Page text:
Lawmakers on Tuesday heard dire predictions of rising sea levels, hotter temperatures and more severe storms from scientists who say New York must do more to respond to a changing climate.
Columbia University climate scientist Radley Horton told a state Senate panel that the state must take significant steps to reduce its exposure to the threats posed by global climate change. Those steps include reducing carbon emissions and preparing for the impacts on agriculture, waterfront development and public health.
"We are vulnerable today; we're going to become more vulnerable," Horton told the panel. The lawmakers also heard from environmental advocates and residents affected by storm flooding.
Tuesday's meeting came after Senate Leader John Flanagan, R-Long Island, said last week that this winter's cold temperatures and snow prompted him to question whether climate change is occurring. Following Tuesday's hearing the group Environmental Advocates of New York delivered packets to Flanagan's office detailing the scientific evidence supporting the theory that human activity is causing climate change.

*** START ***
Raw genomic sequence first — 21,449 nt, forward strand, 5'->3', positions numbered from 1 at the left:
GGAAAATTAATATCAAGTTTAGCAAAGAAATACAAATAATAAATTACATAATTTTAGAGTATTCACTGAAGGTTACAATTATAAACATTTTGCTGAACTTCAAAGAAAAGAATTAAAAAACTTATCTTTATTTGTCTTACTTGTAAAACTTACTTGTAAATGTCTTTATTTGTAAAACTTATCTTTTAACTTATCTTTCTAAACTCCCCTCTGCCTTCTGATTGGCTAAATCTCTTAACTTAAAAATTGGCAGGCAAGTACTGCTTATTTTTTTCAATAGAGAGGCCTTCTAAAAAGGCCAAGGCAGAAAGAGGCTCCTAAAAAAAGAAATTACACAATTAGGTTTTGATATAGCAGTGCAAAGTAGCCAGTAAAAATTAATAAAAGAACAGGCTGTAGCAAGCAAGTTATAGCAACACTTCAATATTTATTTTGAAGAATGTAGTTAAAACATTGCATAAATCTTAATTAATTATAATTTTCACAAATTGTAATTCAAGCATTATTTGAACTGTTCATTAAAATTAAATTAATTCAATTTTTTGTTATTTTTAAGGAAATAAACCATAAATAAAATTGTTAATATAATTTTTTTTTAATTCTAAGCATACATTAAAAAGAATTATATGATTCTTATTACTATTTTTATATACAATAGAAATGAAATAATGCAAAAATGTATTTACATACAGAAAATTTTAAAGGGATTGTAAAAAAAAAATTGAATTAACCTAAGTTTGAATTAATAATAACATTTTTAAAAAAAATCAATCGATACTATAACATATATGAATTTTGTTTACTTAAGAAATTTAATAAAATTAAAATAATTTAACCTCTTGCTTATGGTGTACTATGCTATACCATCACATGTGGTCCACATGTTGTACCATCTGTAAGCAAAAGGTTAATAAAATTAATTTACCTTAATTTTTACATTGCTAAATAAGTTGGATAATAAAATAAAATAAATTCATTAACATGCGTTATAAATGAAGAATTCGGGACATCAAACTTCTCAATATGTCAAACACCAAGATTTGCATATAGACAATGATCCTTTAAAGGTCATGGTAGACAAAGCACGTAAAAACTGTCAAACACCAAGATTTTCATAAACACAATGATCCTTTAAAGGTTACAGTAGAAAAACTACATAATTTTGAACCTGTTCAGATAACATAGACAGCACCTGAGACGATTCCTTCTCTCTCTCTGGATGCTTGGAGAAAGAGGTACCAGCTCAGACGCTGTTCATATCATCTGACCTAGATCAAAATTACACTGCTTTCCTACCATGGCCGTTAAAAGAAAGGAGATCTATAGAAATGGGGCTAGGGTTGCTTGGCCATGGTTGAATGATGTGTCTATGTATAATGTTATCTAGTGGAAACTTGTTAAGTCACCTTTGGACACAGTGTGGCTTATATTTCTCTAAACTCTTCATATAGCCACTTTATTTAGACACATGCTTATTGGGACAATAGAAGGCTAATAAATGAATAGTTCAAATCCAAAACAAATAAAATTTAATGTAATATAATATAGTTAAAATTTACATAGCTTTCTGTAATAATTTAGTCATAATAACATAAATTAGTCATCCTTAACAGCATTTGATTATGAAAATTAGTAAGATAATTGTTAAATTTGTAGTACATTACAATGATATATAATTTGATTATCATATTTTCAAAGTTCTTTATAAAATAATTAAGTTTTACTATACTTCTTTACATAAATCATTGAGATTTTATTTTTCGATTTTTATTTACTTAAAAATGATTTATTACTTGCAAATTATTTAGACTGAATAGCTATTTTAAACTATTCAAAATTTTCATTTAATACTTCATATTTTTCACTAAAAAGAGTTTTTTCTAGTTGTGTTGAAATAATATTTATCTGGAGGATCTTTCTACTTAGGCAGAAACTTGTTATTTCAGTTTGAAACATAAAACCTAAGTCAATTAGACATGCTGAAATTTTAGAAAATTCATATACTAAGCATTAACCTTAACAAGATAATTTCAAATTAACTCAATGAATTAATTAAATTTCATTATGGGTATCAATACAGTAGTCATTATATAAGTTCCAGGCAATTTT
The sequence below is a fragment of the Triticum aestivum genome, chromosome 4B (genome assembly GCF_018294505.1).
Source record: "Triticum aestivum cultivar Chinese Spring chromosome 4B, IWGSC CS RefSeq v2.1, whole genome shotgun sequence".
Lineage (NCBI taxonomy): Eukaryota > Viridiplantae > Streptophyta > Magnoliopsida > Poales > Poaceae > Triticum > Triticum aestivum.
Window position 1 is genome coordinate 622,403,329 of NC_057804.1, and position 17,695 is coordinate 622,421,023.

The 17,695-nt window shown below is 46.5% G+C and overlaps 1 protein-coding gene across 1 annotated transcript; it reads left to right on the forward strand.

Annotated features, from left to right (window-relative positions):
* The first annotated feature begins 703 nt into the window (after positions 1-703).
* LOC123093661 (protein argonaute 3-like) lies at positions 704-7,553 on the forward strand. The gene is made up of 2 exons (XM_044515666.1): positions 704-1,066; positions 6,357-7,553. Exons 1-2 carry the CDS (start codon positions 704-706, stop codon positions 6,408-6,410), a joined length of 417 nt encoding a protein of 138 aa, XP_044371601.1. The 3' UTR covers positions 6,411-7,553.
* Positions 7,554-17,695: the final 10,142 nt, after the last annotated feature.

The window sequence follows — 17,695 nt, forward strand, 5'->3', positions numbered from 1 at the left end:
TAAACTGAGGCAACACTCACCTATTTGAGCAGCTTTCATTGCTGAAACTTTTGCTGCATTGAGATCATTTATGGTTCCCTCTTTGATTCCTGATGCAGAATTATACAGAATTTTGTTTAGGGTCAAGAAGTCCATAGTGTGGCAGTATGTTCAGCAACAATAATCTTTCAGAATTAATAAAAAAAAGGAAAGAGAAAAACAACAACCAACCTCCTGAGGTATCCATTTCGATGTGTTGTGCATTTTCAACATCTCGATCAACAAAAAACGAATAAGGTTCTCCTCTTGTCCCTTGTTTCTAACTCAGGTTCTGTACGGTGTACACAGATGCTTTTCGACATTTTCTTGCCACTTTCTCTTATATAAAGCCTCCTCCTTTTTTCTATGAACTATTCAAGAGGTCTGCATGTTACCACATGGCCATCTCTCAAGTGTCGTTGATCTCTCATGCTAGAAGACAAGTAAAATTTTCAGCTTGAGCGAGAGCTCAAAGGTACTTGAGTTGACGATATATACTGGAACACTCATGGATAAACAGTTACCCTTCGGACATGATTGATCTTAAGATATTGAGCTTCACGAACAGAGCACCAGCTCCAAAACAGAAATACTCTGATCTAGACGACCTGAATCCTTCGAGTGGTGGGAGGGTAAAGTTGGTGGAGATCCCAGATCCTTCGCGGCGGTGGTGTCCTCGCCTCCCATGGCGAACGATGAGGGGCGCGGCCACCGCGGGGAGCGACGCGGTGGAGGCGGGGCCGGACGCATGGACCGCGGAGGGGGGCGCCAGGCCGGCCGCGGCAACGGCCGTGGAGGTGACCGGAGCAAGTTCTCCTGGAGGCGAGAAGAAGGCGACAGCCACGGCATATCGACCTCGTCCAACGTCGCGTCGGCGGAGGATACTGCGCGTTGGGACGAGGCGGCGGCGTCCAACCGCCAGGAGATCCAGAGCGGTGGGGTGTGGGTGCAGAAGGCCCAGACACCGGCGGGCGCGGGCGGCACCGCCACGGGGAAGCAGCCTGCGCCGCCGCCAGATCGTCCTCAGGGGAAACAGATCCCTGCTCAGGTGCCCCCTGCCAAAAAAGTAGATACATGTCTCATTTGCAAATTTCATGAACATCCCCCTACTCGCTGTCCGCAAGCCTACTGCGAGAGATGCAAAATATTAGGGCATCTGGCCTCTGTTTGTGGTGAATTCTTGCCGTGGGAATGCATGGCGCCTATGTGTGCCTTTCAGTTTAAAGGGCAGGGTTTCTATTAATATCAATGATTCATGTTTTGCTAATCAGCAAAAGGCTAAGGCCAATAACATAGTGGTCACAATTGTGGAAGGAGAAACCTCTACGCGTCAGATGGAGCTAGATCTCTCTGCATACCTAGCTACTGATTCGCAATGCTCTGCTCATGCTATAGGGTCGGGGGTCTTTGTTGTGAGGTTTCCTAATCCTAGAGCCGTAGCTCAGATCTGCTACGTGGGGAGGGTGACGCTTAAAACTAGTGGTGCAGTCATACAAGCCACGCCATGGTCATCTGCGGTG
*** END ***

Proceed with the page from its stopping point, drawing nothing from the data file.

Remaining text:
Flanagan did not respond to a request for comment.
Projections discussed at Tuesday's hearing suggest sea levels will rise by at least a few feet as the planet warms, creating hazards for waterfront properties and increasing the risk of floods during severe storms. In addition, scientists told the lawmakers that New York can expect warmer temperatures that threaten crops and more significant storms that could overwhelm municipal sewer systems.
"The science is sound, and the necessary course of action is clear," said Peter Iwanowicz, executive director of the group.